At 6’4,” Conan O’Brien has a pretty big wingspan. Starting tonight, he’ll test his extension in another way, looking to reach through the TV screen to a handheld tablet as he cracks jokes.
TBS is launching a Team Coco “synch” app for iPad and Android tablets, allowing viewers to interact live with exclusive content and features developed specifically for a co-viewing experience. If not from the start, it’s a sure bet advertising will become a big part of the app soon.
Interactive advertising took a hit with Canoe Ventures dissolving its role there this week, but the synched TV-tablet experience offers another significant opportunity (along with tagging technology from Shazam and other outfits).
Will it take off and fly as high as O'Brien's hair visor?
Good luck guessing, but Turner, Bravo, FX and other programmers are prepping if it does.
Turner has already launched an app related to the “Big Bang Theory” and one with TNT’s “Leverage,” which offers an opportunity for viewers to vote on what might happen next in real time.
Yet, “Conan” might offer the best potential for a lean down (tablet) while looking up (TV) simultaneity, partly because its core 18-to-34 viewers are avid social media users – O’Brien has 5 million-plus Twitter followers – who are presumably experts at multi-tasking.
“It’s such a social audience primed for this,” said Dennis Adamovich, a senior vice president in digital activation at Turner, speaking at MediaPost’s Tablet Revolution event.
There are at least two ways to drive monetization with synching: advertising and p-commerce (p for pad).
Adamovich said he recently spoke to a group of Turner advertisers about possibilities in running an ad, where a special deal or opportunity to enter a sweepstakes pops up on the tablet at the same time. Other ad models are simpler and involve sponsorships on the tablet content. Both can involve package deals.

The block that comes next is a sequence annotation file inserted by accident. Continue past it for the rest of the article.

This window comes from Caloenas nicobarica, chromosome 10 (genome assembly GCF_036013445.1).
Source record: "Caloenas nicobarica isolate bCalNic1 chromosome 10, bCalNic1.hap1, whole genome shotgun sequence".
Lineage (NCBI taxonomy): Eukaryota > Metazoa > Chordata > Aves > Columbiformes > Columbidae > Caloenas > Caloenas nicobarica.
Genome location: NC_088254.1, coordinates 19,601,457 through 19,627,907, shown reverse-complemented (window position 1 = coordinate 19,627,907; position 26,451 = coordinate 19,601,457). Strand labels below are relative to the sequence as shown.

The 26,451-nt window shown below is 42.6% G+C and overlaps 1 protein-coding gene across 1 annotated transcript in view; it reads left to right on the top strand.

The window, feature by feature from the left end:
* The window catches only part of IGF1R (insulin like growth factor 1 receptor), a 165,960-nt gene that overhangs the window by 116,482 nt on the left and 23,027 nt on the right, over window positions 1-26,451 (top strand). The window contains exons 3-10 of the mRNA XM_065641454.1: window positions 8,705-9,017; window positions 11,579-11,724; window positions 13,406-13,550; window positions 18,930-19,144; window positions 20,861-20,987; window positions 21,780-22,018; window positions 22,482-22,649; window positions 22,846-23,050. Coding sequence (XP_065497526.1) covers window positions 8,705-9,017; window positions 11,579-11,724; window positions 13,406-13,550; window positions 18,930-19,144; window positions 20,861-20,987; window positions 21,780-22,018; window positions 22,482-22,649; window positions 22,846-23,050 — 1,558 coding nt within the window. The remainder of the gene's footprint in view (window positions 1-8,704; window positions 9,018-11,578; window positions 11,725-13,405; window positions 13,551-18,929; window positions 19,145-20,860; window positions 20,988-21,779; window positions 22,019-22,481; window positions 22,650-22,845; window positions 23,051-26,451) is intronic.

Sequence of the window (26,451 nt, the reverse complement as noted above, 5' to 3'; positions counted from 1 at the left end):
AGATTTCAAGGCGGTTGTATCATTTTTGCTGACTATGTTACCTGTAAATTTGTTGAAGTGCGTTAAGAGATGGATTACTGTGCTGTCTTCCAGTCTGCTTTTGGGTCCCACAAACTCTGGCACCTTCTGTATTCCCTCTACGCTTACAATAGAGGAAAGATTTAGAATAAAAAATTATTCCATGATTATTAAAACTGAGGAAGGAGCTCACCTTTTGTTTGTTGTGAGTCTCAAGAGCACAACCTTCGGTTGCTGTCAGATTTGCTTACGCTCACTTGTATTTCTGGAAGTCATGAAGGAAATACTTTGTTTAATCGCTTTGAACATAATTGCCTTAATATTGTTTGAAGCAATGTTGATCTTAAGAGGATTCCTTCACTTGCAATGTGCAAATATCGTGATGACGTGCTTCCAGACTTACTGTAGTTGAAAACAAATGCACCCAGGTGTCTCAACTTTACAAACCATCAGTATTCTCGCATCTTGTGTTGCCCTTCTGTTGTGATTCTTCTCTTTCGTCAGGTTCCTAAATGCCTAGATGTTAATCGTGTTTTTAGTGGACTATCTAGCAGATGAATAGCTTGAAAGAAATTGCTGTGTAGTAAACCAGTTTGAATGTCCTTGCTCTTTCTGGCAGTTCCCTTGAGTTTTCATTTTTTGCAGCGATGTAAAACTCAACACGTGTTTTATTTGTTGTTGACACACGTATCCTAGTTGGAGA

There’s also an opportunity to give viewers a chance to purchase a product when it pops up in a scene. Turner is looking to experiment with p-commerce with classic movies on TCM, while FX has used technology from Delivery Agent during episodes of “Sons of Anarchy.”
It’s funny how research can always be found to forecast explosive growth with a new advertising foray. Here's the short version with synching: millions of tablets will be in the hands of people who love to watch TV while using them who love to consume content and advertising related to what they’re viewing.
So, one estimate calls for 61 million iPad users in 2014. Mark McLaren, a researcher with an Ipsos arm, said Thursday 70% of tablet owners (in an 18-to-54 demo) go online with watching TV. And, about half of them (36%) do so with their iPads and other tablets in tow.
Further, McLaren suggested that group is a more captive audience than a general population online. “Tablet owners are more likely to go to Web sites that are related to either the content they’re seeing or the advertising they’re seeing,” he said. “It’s not a tremendously dramatic difference, but there is a difference and it’s a consistent difference.”
Besides the revenue potential, there’s an element of playing defense that might benefit networks in building captivating synched viewing. If people are increasingly online while viewing, there could be pressure to entrance them, rather than have them head to the entrance.
“What can we do to accelerate and ease that on-ramp into related content,” asked Scott Rosenberg, CEO of Umami, which builds synchronous TV-iPad apps, “because if you’re not doing it, (viewers are) going to be doing something else. They’re going to be doing email, they’re going to be surfing.” Twitter and Facebook go without saying.
Both Turner’s Adamovich and Dominique Nguyen, an emerging media executive at Bravo, said their networks are working with show producers to develop relevant and appealing content for synchronous apps. At Bravo, there’s an emphasis on getting talent and producers to comment in real time on the programming to sort of break down “that fourth wall,” Nguyen said.
Key, though, is “making sure it isn’t a distraction and that it is complementary,” Adamovich said.
Team Coco's leader believes the sweet spot can be found. In a promotional video, where he speaks about purchasing a jacket online from a North Korean magician, O'Brien picks up an iPad and says he hopes viewers are ready for the future because it’s ready for “the you.”
Networks hope so.